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SSH to a docker in a macvlan


(Sevsev9) #1

I ran into a problem while using container OS’s with macvlans:
I am trying to map a port to the OS (in my case the latest Ubuntu) but it wont map it afterwards.
The command i used:

docker run -it -d -p 8080:80 --name web_ubuntu --net dockernet --ip ubuntu

Where dockernet is a macvlan:

docker network create -d macvlan --subnet= --gateway= -o parent=enp5s0

The container itself appears on nmap scans and I can ping it when started.
Thanks in advance.

  • CoreOS stable(1688.5.3)
  • Docker 17.12.1-ce

(David Maze) #2

If you run this command, as is, without messing with macvlan (and without specifying a --net or --ip), you’ll be able to access your container on your host’s IP address through port 8080, with no special configuration. This is kind of the normal way to use Docker; will this approach not work for you?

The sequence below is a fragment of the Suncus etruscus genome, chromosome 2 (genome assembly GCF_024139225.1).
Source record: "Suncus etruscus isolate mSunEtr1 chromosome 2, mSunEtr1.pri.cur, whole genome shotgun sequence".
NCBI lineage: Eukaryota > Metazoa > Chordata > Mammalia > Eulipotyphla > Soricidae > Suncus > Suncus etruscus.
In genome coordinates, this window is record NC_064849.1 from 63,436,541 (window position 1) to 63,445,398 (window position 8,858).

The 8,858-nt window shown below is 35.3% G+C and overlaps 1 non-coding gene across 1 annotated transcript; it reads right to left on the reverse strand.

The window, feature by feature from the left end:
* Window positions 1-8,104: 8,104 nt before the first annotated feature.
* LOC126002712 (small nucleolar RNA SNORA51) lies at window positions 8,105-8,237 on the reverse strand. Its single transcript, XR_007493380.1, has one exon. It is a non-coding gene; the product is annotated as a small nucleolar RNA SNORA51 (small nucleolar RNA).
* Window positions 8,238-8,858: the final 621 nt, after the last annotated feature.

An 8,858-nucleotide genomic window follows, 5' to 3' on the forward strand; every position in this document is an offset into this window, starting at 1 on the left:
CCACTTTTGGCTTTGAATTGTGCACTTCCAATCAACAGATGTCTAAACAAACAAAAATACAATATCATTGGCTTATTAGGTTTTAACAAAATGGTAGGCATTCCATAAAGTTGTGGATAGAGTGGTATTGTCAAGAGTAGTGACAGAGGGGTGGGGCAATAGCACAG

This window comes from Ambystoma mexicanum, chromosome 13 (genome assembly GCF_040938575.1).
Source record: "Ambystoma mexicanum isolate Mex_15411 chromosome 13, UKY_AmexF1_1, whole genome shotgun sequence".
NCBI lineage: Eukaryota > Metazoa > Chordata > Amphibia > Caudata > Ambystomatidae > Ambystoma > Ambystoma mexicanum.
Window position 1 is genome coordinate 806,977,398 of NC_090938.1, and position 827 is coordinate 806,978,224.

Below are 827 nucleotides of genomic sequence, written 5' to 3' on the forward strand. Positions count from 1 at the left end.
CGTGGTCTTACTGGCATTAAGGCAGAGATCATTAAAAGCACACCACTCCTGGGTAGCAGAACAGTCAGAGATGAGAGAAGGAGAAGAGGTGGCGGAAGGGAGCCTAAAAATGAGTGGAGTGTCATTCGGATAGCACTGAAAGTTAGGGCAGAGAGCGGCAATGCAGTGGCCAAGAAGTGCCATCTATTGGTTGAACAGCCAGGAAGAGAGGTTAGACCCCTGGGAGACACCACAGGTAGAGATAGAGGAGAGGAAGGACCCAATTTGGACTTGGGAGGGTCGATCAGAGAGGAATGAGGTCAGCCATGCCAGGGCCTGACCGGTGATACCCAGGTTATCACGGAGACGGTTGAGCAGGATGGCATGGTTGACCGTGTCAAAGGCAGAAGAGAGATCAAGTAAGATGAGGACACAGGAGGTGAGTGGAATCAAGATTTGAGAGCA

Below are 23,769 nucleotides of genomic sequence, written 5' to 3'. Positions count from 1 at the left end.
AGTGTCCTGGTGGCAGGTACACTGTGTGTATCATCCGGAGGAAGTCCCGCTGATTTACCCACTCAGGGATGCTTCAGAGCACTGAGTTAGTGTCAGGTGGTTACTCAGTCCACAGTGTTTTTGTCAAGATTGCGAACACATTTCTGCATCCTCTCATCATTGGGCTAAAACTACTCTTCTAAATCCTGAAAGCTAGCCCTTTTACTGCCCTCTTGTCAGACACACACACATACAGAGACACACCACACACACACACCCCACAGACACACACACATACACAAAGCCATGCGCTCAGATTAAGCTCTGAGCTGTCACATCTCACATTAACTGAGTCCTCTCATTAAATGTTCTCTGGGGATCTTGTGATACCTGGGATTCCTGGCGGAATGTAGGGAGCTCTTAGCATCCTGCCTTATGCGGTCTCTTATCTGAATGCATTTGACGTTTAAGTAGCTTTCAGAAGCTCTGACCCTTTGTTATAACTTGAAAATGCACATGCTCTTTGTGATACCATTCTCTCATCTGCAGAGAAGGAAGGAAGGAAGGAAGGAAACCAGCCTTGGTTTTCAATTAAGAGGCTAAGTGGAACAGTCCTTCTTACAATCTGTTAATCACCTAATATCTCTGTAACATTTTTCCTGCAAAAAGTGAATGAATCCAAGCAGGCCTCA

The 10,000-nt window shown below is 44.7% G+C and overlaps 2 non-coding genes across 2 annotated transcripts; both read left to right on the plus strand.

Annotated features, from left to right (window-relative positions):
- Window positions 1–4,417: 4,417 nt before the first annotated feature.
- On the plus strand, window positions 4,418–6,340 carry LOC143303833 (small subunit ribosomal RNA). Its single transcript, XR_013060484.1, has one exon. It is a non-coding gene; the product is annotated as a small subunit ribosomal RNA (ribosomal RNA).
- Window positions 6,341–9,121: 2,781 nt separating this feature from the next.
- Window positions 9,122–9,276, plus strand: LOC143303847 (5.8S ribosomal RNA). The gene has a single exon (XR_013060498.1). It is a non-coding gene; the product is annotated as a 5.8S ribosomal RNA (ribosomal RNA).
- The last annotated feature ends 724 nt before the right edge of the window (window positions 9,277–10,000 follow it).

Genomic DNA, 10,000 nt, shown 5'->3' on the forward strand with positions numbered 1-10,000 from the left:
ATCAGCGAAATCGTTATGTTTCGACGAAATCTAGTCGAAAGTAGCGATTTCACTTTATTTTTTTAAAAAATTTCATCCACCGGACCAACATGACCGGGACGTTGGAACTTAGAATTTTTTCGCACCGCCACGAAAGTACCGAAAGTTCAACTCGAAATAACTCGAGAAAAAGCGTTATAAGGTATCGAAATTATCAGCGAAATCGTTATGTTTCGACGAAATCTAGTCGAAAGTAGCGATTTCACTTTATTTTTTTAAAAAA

To answer the question in the subject line, it’s very unusual to want to “ssh to a container”: normally a container only runs a single process (in your case probably the Web server on port 80) and not a full stack of OS daemons, and maintaining the key material securely is very difficult. For debugging purposes you can ssh to the host and docker exec into the container.

(Sevsev9) #3

Thanks for the reply.
I need my container to have an individual ip address. Because i want to run more than one of the same kind at once. So the container itself is worthless to me without an IP address. Any suggestions how to do so?

(David Maze) #4

Use different ports on each instance’s -p option:

docker run -d --name web1 -p 8080:80 webserver
docker run -d --name web2 -p 8081:80 webserver
docker run -d --name web3 -p 8082:80 webserver

You’d access the three copies via the host’s IP address or DNS name on ports 8080, 8081, and 8082.

(Sevsev9) #5

I’ll try that thanks! It would’ve been easier with each container having an ip but I will try it that way thanks!